Despite Coles initial pledge to phase out the single-use plastic bags that take years to break down, they have since reversed their decision in order to appease a small vocal portion of angry customers.
The bags would have been gone by July 1, instead they will now be sticking around and Coles will be advocating the use of thicker reusable bags which previously cost 15 cents and will now be handed out for free. These ‘reusable’ bags are also made of plastic and consequently take longer to break down than the thin single-use bags Coles sought to ban.
In a statement made yesterday, Managing Director of Coles, John Durkan made an announcement explaining the reasoning behind their decision:
“At Coles we are absolutely committed to reducing our impact on the environment and making a positive contribution to the communities in which our customers and team members live and work.”
“One part of this commitment is removing single-use plastic bags from our stores. As you would have experienced first-hand in stores, this has been a big and difficult change for many of our customers.”
“But we know that many customers are still finding themselves a bag or two short at the register and we want to do the right thing by them during this transition period. Putting our customers first is in our DNA and we must always be empathetic and responsive to their needs.”
For the impactful change removing plastic bags would have been, Coles caving over customer complaints at this small inconvenience looks to be a weak move made by the supermarket chain.
Zoe Deans, an Australia Pacific campaigner at the non-governmental environmental organisation Greenpeace, predicted that this decision will not only cost the environment, it will also negatively affect Coles’ reputation and business.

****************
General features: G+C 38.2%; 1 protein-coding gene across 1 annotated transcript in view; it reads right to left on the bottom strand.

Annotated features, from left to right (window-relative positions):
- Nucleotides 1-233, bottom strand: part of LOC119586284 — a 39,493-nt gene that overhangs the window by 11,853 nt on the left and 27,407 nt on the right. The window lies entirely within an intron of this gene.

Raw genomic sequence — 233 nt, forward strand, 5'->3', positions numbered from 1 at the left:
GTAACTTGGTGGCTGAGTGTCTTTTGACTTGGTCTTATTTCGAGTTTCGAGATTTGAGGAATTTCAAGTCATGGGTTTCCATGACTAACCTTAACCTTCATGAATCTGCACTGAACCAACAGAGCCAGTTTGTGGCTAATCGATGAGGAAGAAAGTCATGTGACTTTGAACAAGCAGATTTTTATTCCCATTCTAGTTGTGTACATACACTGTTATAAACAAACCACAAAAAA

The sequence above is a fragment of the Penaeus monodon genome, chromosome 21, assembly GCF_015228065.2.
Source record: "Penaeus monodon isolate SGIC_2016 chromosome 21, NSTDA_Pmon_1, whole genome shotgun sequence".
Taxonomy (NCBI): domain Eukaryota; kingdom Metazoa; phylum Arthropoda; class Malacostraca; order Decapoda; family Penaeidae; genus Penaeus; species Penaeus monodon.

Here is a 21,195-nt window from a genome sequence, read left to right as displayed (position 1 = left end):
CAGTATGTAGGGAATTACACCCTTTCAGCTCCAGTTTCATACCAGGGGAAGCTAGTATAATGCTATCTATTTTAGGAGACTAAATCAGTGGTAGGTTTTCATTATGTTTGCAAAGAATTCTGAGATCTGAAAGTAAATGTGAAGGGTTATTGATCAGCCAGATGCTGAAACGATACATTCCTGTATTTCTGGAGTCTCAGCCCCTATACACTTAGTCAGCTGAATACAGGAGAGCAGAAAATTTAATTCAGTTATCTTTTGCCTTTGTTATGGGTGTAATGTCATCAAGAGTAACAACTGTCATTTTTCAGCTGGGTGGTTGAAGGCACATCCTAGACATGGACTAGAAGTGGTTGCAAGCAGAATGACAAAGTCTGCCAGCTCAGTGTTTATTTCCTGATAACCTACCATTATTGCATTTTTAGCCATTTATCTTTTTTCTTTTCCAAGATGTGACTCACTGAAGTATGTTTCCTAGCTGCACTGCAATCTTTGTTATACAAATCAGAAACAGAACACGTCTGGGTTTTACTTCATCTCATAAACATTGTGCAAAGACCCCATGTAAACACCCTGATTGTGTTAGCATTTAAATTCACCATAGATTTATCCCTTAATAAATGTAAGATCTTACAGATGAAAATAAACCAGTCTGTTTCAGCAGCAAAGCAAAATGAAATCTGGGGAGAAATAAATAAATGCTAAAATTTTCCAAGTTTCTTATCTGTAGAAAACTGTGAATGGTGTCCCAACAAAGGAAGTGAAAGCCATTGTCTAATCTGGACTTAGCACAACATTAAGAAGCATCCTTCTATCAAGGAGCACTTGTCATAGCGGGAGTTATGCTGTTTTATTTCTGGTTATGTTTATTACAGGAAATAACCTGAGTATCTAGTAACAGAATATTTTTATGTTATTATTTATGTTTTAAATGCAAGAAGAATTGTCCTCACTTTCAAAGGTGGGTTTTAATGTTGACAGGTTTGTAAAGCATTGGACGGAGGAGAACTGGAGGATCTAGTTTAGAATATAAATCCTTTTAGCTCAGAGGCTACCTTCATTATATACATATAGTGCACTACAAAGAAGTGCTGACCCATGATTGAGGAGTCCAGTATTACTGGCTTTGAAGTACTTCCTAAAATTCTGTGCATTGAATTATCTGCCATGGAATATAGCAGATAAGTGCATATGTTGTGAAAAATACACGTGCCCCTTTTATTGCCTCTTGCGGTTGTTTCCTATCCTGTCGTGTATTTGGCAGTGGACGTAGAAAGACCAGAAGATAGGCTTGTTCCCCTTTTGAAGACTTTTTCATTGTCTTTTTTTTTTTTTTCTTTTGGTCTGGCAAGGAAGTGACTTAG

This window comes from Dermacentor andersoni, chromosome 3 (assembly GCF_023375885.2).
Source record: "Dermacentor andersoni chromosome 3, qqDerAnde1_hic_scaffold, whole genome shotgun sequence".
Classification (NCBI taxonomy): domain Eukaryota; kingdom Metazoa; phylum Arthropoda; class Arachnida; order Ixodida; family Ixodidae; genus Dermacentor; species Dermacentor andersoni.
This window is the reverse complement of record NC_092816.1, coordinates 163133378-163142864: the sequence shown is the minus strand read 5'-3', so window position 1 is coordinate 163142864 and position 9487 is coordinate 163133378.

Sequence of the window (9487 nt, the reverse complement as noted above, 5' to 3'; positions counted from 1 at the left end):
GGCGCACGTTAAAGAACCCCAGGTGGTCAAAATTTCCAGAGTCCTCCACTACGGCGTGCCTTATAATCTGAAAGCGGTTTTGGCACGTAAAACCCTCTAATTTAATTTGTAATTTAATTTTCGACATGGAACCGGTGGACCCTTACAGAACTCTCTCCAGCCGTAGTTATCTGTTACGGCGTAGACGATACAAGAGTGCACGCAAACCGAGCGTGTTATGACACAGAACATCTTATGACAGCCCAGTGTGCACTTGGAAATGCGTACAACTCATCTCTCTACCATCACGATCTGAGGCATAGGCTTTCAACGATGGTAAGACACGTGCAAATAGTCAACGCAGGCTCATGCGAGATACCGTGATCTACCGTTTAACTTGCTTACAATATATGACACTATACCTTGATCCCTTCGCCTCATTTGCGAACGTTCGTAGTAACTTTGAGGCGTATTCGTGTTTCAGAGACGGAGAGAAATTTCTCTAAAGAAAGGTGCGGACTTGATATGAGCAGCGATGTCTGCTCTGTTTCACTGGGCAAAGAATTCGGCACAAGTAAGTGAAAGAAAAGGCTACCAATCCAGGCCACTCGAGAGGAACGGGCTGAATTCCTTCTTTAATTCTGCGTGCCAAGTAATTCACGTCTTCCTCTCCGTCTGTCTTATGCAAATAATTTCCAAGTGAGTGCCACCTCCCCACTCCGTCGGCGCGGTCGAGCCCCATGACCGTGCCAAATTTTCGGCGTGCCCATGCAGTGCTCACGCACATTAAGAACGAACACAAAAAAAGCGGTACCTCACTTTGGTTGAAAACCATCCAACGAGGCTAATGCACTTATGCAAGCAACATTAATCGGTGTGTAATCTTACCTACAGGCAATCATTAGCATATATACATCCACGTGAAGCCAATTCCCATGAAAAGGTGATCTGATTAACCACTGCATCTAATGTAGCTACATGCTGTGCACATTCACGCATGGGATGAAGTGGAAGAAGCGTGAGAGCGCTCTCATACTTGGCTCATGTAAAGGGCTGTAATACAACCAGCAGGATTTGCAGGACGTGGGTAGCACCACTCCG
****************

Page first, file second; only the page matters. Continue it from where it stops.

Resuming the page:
“Coles have caved in far too quickly to a small but vocal minority and there is absolutely no doubt Coles will be punished for this decision by customers who don’t want to see plastic bags littering their beaches and killing marine life,” Deans comments.
“This decision makes a complete mockery of Coles’ claim to want to reduce plastic waste and is a betrayal of the millions of their customers who want the supermarket to do the right thing in favour of a vocal minority,” she continues.
“Removing the price means that these reusable bags are far more likely to be used once and discarded.”
The state of NSW is alone in its outrage over the transition to a more environmentally friendly change. According to ABC News, “Every state and territory except New South Wales has either outlawed single-use plastic bags, or has plans to ban them.”
While the rest of the country is embracing this much-needed change, it appears as though NSW will remain rigid in its outdated mentality.
Rival supermarket chain Woolworths may be the better option to shop for groceries as it has remained true to its commitment to make meaningful changes in reducing its impact on the environment.